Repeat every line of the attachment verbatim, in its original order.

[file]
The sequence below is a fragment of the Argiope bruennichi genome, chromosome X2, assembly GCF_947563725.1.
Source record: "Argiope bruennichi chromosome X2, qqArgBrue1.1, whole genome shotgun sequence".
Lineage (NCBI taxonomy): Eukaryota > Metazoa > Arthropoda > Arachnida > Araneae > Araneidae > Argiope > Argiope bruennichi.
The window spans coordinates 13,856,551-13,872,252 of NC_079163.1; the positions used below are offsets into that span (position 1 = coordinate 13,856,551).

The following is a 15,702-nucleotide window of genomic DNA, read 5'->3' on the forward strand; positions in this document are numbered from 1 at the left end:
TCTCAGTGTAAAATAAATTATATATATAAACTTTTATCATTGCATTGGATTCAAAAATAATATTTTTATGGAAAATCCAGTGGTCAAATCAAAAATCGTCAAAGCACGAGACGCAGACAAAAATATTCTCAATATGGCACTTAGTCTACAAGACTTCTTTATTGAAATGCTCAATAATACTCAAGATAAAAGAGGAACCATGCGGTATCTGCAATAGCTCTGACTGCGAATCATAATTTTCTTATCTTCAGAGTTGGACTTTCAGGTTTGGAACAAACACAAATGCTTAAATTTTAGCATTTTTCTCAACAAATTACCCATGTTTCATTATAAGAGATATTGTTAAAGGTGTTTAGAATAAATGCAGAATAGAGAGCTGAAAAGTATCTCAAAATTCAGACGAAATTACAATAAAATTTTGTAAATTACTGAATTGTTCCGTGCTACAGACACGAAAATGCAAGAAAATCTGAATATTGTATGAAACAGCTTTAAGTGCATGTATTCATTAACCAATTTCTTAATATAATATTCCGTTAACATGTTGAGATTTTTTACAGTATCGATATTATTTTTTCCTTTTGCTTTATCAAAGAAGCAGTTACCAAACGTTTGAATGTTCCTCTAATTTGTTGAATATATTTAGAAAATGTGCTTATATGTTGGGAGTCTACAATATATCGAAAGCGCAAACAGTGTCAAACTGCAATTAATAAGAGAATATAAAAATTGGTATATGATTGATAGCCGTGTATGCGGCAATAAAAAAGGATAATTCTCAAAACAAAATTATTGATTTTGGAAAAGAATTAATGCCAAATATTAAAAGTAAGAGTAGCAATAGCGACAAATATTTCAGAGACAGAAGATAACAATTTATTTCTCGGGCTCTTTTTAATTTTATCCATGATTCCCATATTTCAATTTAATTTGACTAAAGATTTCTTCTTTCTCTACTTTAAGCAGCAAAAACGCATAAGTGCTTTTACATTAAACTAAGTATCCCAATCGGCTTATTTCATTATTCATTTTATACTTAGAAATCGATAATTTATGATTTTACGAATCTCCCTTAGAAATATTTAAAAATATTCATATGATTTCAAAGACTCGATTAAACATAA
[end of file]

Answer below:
The sequence below is a fragment of the Argiope bruennichi genome, chromosome X2, assembly GCF_947563725.1.
Source record: "Argiope bruennichi chromosome X2, qqArgBrue1.1, whole genome shotgun sequence".
Lineage (NCBI taxonomy): Eukaryota > Metazoa > Arthropoda > Arachnida > Araneae > Araneidae > Argiope > Argiope bruennichi.
The window spans coordinates 13,856,551-13,872,252 of NC_079163.1; the positions used below are offsets into that span (position 1 = coordinate 13,856,551).

The following is a 15,702-nucleotide window of genomic DNA, read 5'->3' on the forward strand; positions in this document are numbered from 1 at the left end:
TCTCAGTGTAAAATAAATTATATATATAAACTTTTATCATTGCATTGGATTCAAAAATAATATTTTTATGGAAAATCCAGTGGTCAAATCAAAAATCGTCAAAGCACGAGACGCAGACAAAAATATTCTCAATATGGCACTTAGTCTACAAGACTTCTTTATTGAAATGCTCAATAATACTCAAGATAAAAGAGGAACCATGCGGTATCTGCAATAGCTCTGACTGCGAATCATAATTTTCTTATCTTCAGAGTTGGACTTTCAGGTTTGGAACAAACACAAATGCTTAAATTTTAGCATTTTTCTCAACAAATTACCCATGTTTCATTATAAGAGATATTGTTAAAGGTGTTTAGAATAAATGCAGAATAGAGAGCTGAAAAGTATCTCAAAATTCAGACGAAATTACAATAAAATTTTGTAAATTACTGAATTGTTCCGTGCTACAGACACGAAAATGCAAGAAAATCTGAATATTGTATGAAACAGCTTTAAGTGCATGTATTCATTAACCAATTTCTTAATATAATATTCCGTTAACATGTTGAGATTTTTTACAGTATCGATATTATTTTTTCCTTTTGCTTTATCAAAGAAGCAGTTACCAAACGTTTGAATGTTCCTCTAATTTGTTGAATATATTTAGAAAATGTGCTTATATGTTGGGAGTCTACAATATATCGAAAGCGCAAACAGTGTCAAACTGCAATTAATAAGAGAATATAAAAATTGGTATATGATTGATAGCCGTGTATGCGGCAATAAAAAAGGATAATTCTCAAAACAAAATTATTGATTTTGGAAAAGAATTAATGCCAAATATTAAAAGTAAGAGTAGCAATAGCGACAAATATTTCAGAGACAGAAGATAACAATTTATTTCTCGGGCTCTTTTTAATTTTATCCATGATTCCCATATTTCAATTTAATTTGACTAAAGATTTCTTCTTTCTCTACTTTAAGCAGCAAAAACGCATAAGTGCTTTTACATTAAACTAAGTATCCCAATCGGCTTATTTCATTATTCATTTTATACTTAGAAATCGATAATTTATGATTTTACGAATCTCCCTTAGAAATATTTAAAAATATTCATATGATTTCAAAGACTCGATTAAACATAA